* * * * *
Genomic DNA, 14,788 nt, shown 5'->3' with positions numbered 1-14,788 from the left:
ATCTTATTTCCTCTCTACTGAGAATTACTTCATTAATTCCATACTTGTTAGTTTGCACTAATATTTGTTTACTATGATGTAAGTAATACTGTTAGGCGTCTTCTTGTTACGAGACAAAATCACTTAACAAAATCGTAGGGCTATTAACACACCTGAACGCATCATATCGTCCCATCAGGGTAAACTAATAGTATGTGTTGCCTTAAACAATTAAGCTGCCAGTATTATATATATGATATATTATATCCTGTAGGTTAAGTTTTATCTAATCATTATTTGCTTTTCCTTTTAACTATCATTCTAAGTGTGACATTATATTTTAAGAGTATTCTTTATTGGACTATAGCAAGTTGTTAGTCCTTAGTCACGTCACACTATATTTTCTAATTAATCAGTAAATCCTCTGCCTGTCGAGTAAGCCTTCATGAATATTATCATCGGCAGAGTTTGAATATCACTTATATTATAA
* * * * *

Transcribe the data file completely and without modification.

Genomic DNA, 14,788 nt, shown 5'->3' with positions numbered 1-14,788 from the left:
ATCTTATTTCCTCTCTACTGAGAATTACTTCATTAATTCCATACTTGTTAGTTTGCACTAATATTTGTTTACTATGATGTAAGTAATACTGTTAGGCGTCTTCTTGTTACGAGACAAAATCACTTAACAAAATCGTAGGGCTATTAACACACCTGAACGCATCATATCGTCCCATCAGGGTAAACTAATAGTATGTGTTGCCTTAAACAATTAAGCTGCCAGTATTATATATATGATATATTATATCCTGTAGGTTAAGTTTTATCTAATCATTATTTGCTTTTCCTTTTAACTATCATTCTAAGTGTGACATTATATTTTAAGAGTATTCTTTATTGGACTATAGCAAGTTGTTAGTCCTTAGTCACGTCACACTATATTTTCTAATTAATCAGTAAATCCTCTGCCTGTCGAGTAAGCCTTCATGAATATTATCATCGGCAGAGTTTGAATATCACTTATATTATAA